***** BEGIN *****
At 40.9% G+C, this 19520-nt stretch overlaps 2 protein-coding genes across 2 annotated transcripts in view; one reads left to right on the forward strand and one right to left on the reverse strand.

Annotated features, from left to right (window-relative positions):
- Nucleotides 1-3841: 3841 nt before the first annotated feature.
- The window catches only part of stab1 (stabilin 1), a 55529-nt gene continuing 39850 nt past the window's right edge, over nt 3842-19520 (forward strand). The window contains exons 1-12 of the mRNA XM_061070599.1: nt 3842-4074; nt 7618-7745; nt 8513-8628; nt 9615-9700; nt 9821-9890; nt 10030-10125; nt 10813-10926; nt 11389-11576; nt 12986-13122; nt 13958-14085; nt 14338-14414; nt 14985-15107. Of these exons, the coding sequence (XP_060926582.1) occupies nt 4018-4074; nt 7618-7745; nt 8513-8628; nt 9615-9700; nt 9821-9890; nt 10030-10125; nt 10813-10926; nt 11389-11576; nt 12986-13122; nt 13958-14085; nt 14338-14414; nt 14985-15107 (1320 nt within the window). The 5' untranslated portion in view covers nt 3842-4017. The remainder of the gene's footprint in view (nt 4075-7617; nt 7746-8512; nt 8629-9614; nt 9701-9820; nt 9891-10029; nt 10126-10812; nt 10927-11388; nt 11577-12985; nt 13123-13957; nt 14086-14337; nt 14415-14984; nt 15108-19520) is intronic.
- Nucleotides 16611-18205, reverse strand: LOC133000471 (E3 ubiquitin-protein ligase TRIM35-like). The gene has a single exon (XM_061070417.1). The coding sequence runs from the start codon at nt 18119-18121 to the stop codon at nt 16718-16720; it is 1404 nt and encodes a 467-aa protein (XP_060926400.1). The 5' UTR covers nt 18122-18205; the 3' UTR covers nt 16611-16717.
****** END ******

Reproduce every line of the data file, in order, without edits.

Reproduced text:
At 40.9% G+C, this 19520-nt stretch overlaps 2 protein-coding genes across 2 annotated transcripts in view; one reads left to right on the forward strand and one right to left on the reverse strand.

Annotated features, from left to right (window-relative positions):
- Nucleotides 1-3841: 3841 nt before the first annotated feature.
- The window catches only part of stab1 (stabilin 1), a 55529-nt gene continuing 39850 nt past the window's right edge, over nt 3842-19520 (forward strand). The window contains exons 1-12 of the mRNA XM_061070599.1: nt 3842-4074; nt 7618-7745; nt 8513-8628; nt 9615-9700; nt 9821-9890; nt 10030-10125; nt 10813-10926; nt 11389-11576; nt 12986-13122; nt 13958-14085; nt 14338-14414; nt 14985-15107. Of these exons, the coding sequence (XP_060926582.1) occupies nt 4018-4074; nt 7618-7745; nt 8513-8628; nt 9615-9700; nt 9821-9890; nt 10030-10125; nt 10813-10926; nt 11389-11576; nt 12986-13122; nt 13958-14085; nt 14338-14414; nt 14985-15107 (1320 nt within the window). The 5' untranslated portion in view covers nt 3842-4017. The remainder of the gene's footprint in view (nt 4075-7617; nt 7746-8512; nt 8629-9614; nt 9701-9820; nt 9891-10029; nt 10126-10812; nt 10927-11388; nt 11577-12985; nt 13123-13957; nt 14086-14337; nt 14415-14984; nt 15108-19520) is intronic.
- Nucleotides 16611-18205, reverse strand: LOC133000471 (E3 ubiquitin-protein ligase TRIM35-like). The gene has a single exon (XM_061070417.1). The coding sequence runs from the start codon at nt 18119-18121 to the stop codon at nt 16718-16720; it is 1404 nt and encodes a 467-aa protein (XP_060926400.1). The 5' UTR covers nt 18122-18205; the 3' UTR covers nt 16611-16717.